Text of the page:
No BMW is ever gonna inspire anything like this:

          http://theoatmeal.com/comics/tesla_model_s

        2. Jeffrey Spaulding says:

          Also, no dealerships. Probably the number two reason I’m not getting a Bolt.

      6. Dan says:

        It all depends on the source of the electricity! Electricity does not grow on trees and is not free. Electricity from coal likely worse than petroleum car, natural gas (methane) electricity probably better but hardly benign given the very real problem of methane leakage.

        More electric vehicles means new generating capacity needed which is almost always more expensive than existing capacity. The net environmental benefit of EVs is less than most fans think. They are good for minimizing local emissions in cities though not as good as getting the worst 10% of vehicles (generally old ones) off the road would be.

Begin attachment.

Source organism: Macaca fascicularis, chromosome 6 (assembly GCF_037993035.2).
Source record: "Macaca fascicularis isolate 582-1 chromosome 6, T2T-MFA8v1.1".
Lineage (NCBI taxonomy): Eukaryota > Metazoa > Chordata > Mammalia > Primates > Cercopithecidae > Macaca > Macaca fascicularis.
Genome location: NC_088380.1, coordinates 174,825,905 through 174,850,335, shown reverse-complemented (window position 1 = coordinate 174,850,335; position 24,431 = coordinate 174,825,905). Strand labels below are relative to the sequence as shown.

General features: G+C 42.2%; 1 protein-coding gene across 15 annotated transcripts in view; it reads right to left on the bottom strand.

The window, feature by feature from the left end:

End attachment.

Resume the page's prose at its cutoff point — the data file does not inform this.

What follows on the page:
So love your EV but don’t fool yourself into thinking you are significantly saving the planet.

        1. If you want to reduce your energy demand, move closer to work, such that a eBike or even Walking can get you their, use LED Lighting, go to bed when you need to turn them on – even better, live in a warmer house in summer and a colder one in winter (or insulate better)! Fly less, use a phone to see family instead of gas or electrons in a car, etc!

          So, since we know most Europeans, Americans, Canadians, Asians, and many others are today unlikely to do the above, we are a bit limited and restricted on the benefits we can gain, but: EV’s Are More Fun to Drive than Noisey, and Stinky ICE Vehicles, if only for the better throttle response! But hey, that’s just my limited understanding and opinion! Have a great day!